10 of Suffolk's oldest pubs you can still get a drink at
- Credit: Archant
Pubs and alehouses have been part of Suffolk's culture for centuries, and many venues in the county have survived the test of time.
Here are ten of the oldest pubs in Suffolk, with some dating back as far as the middle ages.
1. The Spread Eagle
Where: Fore Street, Ipswich IP4 1JW
The sole survivor of a group of four pubs which once stood at the junction of Fore Street, The Spread Eagle is thought to date from the 16th century.
Following a restoration in 2015, the pub is now well known as a live music venue and offers six real ales on tap.
2. The Greyhound
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Where: The Street, Pettistree, Woodbridge IP13 0HP
Dating from the age of the Black Death and Hundred Years War, this pub has been serving up ale to villagers for more than 600 years.
The modern menu includes pub classics, local game, and fish dishes, all served with the occasional Scottish twist.
3. The Oyster Inn
Where: Woodbridge Road, Butley IP12 3NZ
First recorded in 1732, documents have been found dating the Butley Oyster to even earlier, with the owners finding a license payment to James I from 1617.
The pub got its name from the Oysters which were cultivated in Butley Creek for centuries. This trade died out in the 19th century, but was revived by Richard Pinney in the 1950s.
4. The Angel
Where: High Street, Wangford NR34 8RL
Thought to have been built as a coaching inn in the 18th century, an advert recorded in the Ipswich Journal shows a hunt was underway for a new landlord for this "ancient, convenient and well accustom'd inn" in 1748.
The pub still offers rooms to this day and is operated by Moss and Co, who serve a combination of classic pub dishes and new exciting flavours.
5. The Lord Nelson
Where: Fore Street, Ipswich IP4 1JZ
A small survivor of Ipswich's long gone historic port, the Lord Nelson was originally known as the Noahs Ark, but was renamed when the naval hero was made High Steward of Ipswich in 1800.
Since then, the pub has been refurbished and had a brick frontage added in the 20th century to aid in cleaning up after floods affected the area.
6. The Old Bell and Steelyard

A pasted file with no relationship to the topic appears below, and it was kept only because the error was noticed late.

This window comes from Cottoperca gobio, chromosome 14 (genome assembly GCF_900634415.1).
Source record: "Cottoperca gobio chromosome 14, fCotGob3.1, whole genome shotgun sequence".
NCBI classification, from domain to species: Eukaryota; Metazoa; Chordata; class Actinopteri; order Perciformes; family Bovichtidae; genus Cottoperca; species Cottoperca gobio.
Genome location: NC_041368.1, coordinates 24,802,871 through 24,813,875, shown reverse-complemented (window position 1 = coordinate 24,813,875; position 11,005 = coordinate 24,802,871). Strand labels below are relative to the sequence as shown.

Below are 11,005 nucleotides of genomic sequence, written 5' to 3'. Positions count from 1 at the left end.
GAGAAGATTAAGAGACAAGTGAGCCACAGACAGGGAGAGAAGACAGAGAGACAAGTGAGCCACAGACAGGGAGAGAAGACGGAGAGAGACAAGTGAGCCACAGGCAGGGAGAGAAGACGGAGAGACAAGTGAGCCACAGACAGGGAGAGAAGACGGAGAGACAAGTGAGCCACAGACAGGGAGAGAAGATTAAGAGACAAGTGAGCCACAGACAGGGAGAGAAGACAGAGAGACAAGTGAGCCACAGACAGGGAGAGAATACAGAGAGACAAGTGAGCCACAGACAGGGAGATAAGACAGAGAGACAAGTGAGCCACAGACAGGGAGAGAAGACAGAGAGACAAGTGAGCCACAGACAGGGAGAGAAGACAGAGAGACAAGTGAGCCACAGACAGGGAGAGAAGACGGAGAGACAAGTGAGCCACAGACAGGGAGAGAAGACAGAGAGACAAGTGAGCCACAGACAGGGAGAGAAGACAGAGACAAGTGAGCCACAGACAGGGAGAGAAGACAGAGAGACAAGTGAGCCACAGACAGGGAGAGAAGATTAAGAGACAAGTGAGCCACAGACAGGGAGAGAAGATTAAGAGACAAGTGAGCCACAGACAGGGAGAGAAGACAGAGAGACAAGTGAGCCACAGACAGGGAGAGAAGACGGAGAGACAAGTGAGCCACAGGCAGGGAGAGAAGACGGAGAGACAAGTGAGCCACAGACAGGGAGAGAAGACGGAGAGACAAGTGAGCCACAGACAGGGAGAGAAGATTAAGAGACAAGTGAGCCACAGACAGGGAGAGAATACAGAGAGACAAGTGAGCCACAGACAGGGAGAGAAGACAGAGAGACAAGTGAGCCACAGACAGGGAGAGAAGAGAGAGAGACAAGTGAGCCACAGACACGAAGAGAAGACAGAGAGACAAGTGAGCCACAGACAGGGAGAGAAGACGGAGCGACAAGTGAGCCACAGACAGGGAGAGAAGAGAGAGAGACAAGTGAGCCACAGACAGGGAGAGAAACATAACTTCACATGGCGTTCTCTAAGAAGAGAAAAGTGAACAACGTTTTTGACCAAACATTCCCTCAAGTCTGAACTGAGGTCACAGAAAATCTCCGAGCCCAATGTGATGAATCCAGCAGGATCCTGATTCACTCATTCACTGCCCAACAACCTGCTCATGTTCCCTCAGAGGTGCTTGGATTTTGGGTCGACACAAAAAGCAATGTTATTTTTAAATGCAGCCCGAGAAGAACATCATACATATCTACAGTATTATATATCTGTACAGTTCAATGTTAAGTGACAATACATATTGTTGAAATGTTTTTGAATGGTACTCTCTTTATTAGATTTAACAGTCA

Where: 103 New Street, Woodbridge IP12 1DZ
Dating from around 1540, this multi-roomed pub is named for the steelyard it was located in and has an impressive 15th-century weighbridge hanging from the front of the building.
This was nearly destroyed in 2018 when an HGV crashed into it, but repairs were able to be completed.
Recently, the pub was taken over by the Smith Family, who plan to serve "pub grub, done well".
7. The Four Horseshoes
Where: Wickham Road, Thornham Magna, Eye IP23 8HD
Thought to date from 1150, The Four Horseshoes is probably the oldest pub in Suffolk.
It looks like it too, with a classic thatched roof and a traditional pink façade.
The pub was taken over 10 years ago by Thomas Pankhurst, who at 19 years old was then the youngest publican in the UK.
8. The Rose
Where: The Tye, Lindsey, Ipswich IP7 6PP
More than 500 years old, The Rose has been serving up ale for dozens of generations and has a large number of exposed timbers inside, as well as an open fireplace.
In the modern-day, it focuses on traditional home-cooked meals and hosting exciting events.
9. One Bull
Where: Angel Hill, Bury Saint Edmunds IP33 1UZ
Believed to be Bury St Edmunds' oldest pub, the One Bull has sat while Angel Hill has developed around it, with its street number increasing from 17 in 1844 to 25 in 1891.
Although the building is thought to date from the 15th century, its exterior was rebuilt in the 1700s.
In 1801 the pub played host to the largest rattlesnake ever seen in England, at 9ft long.
10. The Cross Keys
Where: Crabbe Street, Aldeburgh IP15 5BN
While there is some debate about the true age of The Cross Keys, it is agreed that the pub, located on Aldeburgh's historic seafront, dates back to at least 1769.
One of the oldest buildings in town, the pub is now operated by Adnams and offers three boutique guest bedrooms.